This is a partial list of novae in the Milky Way galaxy that have been discovered and recorded since 1891. Novae are stars that undergo dramatic explosions, but unlike supernovae, these do not result in the destruction of the original star. The likely rate of novae in the Milky Way is about 40 per year, but of these only about 10 per year are discovered by observers as of the 2000s (decade). This list attempts to include only the brighter or more notable novae.
Novae are initially designated via a "Nova [genitive form of constellation name] [year of discovery]" format, e.g. "Nova Cygni 1974" and "Nova Scorpii 2010". An official permanent name is usually soon assigned by the General Catalog of Variable Stars using the GCVS format for the naming of variable stars. When more than one nova is discovered in a constellation in one year, a numeric suffix is appended; hence "Nova Sagittarii 2011 #2", "Nova Sagitarii 2011 #3", etc.
|Year||Nova||Maximum brightness[note 1]|
|1866||T Coronae Borealis||+2.0|
|1946||T Coronae Borealis||+3.0|
|1956||RW Ursae Minoris||+6.0|
KT Eridani was a bright nova, which produced an outburst in 2009 in the constellation Eridanus. It was discovered on 2009 November 25 by K. Itagaki at Yamagata, Japan. It was first called Nova Eridani 2009 and is located at 04h 47m 54.21s −10° 10′ 43.1″. In the most common nova systems, the white dwarf accretes matter from a main sequence star. However, in KT Eri is thought to have a red giant companion star.Nova Centauri 2013
Nova Cen 2013 or V1369 Cen (PNV J13544700-5909080) was a bright nova in the constellation Centaurus. It was discovered on December 2, 2013 by amateur astronomer John Seach in Australia with a magnitude of 5.5.
On December 14, 2013 it peaked at about magnitude 3.3, making it the brightest nova so far of this millennium.Nova Centauri 2013 was observed emitting gamma-rays between 7–10 December 2013 by the Fermi Gamma-ray Space Telescope. The nova continued to brighten in gamma-rays and the peak coincided with the second optical maximum on 11 December 2013.The Swift Gamma-Ray Burst Mission detected X-ray emission from Nova Centauri 2013 on 18 and 25 February 2014 and 8 March 2014.In July 2015 it was announced that lithium has been detected in material ejected from Nova Centauri 2013. This is the first time lithium has been detected in a nova system. The amount detected was less than a billionth of the mass of the Sun. This finding is significant because it supports a theory that the extra lithium found in Population I stars (compared to Population II stars) comes from novae.Nova Muscae 2018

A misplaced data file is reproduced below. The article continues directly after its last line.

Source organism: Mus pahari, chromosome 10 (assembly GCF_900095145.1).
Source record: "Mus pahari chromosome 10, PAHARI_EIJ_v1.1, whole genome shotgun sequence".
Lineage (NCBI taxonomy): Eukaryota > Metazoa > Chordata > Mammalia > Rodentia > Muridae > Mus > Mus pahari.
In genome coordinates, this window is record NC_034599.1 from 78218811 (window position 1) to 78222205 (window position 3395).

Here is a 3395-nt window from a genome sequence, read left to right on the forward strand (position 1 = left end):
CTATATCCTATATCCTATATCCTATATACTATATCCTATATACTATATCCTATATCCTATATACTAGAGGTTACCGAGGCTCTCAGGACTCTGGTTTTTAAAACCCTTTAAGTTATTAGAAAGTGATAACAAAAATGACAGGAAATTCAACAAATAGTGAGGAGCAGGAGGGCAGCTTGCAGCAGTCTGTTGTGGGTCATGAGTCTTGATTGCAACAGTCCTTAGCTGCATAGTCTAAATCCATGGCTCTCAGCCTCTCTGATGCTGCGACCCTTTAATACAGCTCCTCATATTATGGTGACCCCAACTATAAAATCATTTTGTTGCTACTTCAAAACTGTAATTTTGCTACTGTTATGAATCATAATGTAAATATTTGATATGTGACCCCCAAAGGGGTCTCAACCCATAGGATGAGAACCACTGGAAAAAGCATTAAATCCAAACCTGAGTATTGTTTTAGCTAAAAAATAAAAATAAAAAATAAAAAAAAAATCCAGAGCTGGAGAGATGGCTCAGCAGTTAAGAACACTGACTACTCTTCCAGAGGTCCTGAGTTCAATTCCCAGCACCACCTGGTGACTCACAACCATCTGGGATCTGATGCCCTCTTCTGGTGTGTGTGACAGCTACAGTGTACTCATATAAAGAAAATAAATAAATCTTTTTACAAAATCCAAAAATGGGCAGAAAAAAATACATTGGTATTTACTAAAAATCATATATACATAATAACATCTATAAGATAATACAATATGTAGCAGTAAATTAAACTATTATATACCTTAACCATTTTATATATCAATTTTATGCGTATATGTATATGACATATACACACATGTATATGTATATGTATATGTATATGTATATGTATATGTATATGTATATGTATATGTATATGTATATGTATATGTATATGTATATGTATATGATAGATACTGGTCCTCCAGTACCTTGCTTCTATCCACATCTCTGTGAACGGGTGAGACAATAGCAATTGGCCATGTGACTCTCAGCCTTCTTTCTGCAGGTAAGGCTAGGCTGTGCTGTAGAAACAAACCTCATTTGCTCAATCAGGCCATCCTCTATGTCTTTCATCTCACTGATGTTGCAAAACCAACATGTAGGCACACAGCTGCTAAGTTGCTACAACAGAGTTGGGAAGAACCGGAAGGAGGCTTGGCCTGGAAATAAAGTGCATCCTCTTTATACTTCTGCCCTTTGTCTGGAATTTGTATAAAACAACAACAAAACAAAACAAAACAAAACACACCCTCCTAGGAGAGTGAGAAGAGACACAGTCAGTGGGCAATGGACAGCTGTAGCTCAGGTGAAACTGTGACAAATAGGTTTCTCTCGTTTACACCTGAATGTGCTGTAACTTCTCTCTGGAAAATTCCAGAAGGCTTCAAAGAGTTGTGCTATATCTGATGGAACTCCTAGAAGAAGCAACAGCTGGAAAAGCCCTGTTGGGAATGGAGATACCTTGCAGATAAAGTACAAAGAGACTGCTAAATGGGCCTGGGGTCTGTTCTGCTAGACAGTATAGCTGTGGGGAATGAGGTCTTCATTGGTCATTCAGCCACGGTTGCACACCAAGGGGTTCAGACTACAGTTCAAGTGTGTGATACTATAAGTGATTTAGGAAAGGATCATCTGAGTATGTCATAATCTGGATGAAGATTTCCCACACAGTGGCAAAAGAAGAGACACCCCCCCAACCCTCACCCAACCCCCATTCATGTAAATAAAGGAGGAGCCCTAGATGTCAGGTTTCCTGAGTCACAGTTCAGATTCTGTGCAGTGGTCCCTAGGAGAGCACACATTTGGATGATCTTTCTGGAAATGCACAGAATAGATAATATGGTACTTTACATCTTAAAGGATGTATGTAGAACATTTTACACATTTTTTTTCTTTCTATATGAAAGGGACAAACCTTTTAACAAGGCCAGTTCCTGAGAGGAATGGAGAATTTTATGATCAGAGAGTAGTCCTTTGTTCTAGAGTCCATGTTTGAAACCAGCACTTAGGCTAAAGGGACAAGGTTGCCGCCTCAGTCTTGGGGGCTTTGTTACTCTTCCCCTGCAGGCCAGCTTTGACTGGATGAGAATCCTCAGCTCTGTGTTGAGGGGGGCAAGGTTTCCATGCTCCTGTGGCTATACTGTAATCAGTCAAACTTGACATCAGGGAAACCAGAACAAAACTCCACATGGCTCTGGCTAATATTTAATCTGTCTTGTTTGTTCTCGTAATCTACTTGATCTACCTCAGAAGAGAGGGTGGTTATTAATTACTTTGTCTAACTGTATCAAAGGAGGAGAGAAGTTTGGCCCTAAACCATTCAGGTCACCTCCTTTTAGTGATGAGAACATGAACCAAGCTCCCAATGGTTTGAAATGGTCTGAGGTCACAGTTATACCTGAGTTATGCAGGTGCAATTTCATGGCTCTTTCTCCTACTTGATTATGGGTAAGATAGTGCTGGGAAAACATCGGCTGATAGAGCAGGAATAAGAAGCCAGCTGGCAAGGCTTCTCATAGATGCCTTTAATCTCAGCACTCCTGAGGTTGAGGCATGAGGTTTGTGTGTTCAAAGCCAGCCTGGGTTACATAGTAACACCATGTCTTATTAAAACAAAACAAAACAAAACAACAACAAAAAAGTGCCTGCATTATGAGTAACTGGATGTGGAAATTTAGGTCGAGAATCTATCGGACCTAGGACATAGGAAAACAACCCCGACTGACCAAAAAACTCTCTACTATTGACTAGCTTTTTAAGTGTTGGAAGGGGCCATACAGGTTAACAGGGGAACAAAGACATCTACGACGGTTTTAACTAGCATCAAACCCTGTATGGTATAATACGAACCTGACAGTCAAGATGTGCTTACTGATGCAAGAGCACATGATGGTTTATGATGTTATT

Nova Muscae 2018 (formerly PNV J11261220-6531086) is a bright nova in the constellation Musca, right ascension 11h 26m 15.16s, declination −65° 31′ 23.3″ (J2000.0). It was discovered on January 14, 2018 by Rob Kaufman of Bright, Victoria, Australia with a magnitude of 7.0.As well as being observed optically, the nova was also detected at radio wavelengths using the Australia Telescope Compact Array.Nova Persei 2018
Nova Persei 2018 is a bright nova in the constellation Perseus discovered on April 29, 2018. It was previously known as a dwarf nova with variable star designation V392 Persei.V339 Delphini
V339 Delphini or Nova Delphini 2013 (PNV J20233073+2046041) is a bright nova star in the constellation Delphinus. It was discovered on 14 August 2013 by amateur astronomer Koichi Itagaki in Japan and confirmed by the Liverpool Telescope on La Palma. The nova appeared with a magnitude 6.8 when it was discovered and peaked at magnitude 4.3 on 16 August 2013. A nova is produced by the fusion of accumulated material on the white dwarf nova progenitor acquired from its companion star. The nova system is thus a binary star, and a classical nova.V339 Del is the first nova that has been observed to synthesize the element lithium. Production of lithium-7 from the decay of beryllium-7, which was observed in the wind blown out of the nova. This is the first direct evidence of the supply of lithium to the interstellar medium by an astronomical object. Lithium-7 is fragile in the environment at the center of a nova, so being blown out of the environment at the center is necessary for the observation of lithium. The beryllium was produced by the fusion of helium-3 with helium-4. Nucleosynthesis of lithium is important in the study of chemical abundances in the universe.